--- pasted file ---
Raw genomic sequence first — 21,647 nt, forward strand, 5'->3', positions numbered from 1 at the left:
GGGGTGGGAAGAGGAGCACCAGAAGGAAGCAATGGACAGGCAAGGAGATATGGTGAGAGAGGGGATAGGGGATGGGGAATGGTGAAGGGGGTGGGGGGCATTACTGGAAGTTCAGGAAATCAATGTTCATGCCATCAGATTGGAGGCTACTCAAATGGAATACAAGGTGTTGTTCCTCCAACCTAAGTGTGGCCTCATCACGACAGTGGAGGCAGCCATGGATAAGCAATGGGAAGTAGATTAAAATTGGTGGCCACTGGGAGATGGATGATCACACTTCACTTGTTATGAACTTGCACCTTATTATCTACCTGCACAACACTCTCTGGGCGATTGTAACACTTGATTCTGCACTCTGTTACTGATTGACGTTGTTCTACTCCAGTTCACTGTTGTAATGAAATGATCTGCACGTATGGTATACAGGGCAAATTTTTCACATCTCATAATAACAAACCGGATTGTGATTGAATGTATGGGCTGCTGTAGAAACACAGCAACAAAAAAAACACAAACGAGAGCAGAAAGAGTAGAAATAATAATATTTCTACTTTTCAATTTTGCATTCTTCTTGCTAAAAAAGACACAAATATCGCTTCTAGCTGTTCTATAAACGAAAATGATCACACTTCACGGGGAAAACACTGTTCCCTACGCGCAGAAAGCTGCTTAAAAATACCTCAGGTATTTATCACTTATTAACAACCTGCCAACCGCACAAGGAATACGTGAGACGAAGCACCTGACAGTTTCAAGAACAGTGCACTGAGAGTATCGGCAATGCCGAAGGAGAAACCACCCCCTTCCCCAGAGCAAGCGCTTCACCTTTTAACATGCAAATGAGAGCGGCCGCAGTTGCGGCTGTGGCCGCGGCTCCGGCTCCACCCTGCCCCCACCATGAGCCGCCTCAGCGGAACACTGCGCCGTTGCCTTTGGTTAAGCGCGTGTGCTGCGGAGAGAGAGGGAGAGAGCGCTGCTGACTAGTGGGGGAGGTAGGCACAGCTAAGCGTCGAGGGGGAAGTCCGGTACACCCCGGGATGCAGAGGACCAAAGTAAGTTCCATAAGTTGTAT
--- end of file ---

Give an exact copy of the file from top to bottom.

Raw genomic sequence first — 21,647 nt, forward strand, 5'->3', positions numbered from 1 at the left:
GGGGTGGGAAGAGGAGCACCAGAAGGAAGCAATGGACAGGCAAGGAGATATGGTGAGAGAGGGGATAGGGGATGGGGAATGGTGAAGGGGGTGGGGGGCATTACTGGAAGTTCAGGAAATCAATGTTCATGCCATCAGATTGGAGGCTACTCAAATGGAATACAAGGTGTTGTTCCTCCAACCTAAGTGTGGCCTCATCACGACAGTGGAGGCAGCCATGGATAAGCAATGGGAAGTAGATTAAAATTGGTGGCCACTGGGAGATGGATGATCACACTTCACTTGTTATGAACTTGCACCTTATTATCTACCTGCACAACACTCTCTGGGCGATTGTAACACTTGATTCTGCACTCTGTTACTGATTGACGTTGTTCTACTCCAGTTCACTGTTGTAATGAAATGATCTGCACGTATGGTATACAGGGCAAATTTTTCACATCTCATAATAACAAACCGGATTGTGATTGAATGTATGGGCTGCTGTAGAAACACAGCAACAAAAAAAACACAAACGAGAGCAGAAAGAGTAGAAATAATAATATTTCTACTTTTCAATTTTGCATTCTTCTTGCTAAAAAAGACACAAATATCGCTTCTAGCTGTTCTATAAACGAAAATGATCACACTTCACGGGGAAAACACTGTTCCCTACGCGCAGAAAGCTGCTTAAAAATACCTCAGGTATTTATCACTTATTAACAACCTGCCAACCGCACAAGGAATACGTGAGACGAAGCACCTGACAGTTTCAAGAACAGTGCACTGAGAGTATCGGCAATGCCGAAGGAGAAACCACCCCCTTCCCCAGAGCAAGCGCTTCACCTTTTAACATGCAAATGAGAGCGGCCGCAGTTGCGGCTGTGGCCGCGGCTCCGGCTCCACCCTGCCCCCACCATGAGCCGCCTCAGCGGAACACTGCGCCGTTGCCTTTGGTTAAGCGCGTGTGCTGCGGAGAGAGAGGGAGAGAGCGCTGCTGACTAGTGGGGGAGGTAGGCACAGCTAAGCGTCGAGGGGGAAGTCCGGTACACCCCGGGATGCAGAGGACCAAAGTAAGTTCCATAAGTTGTAT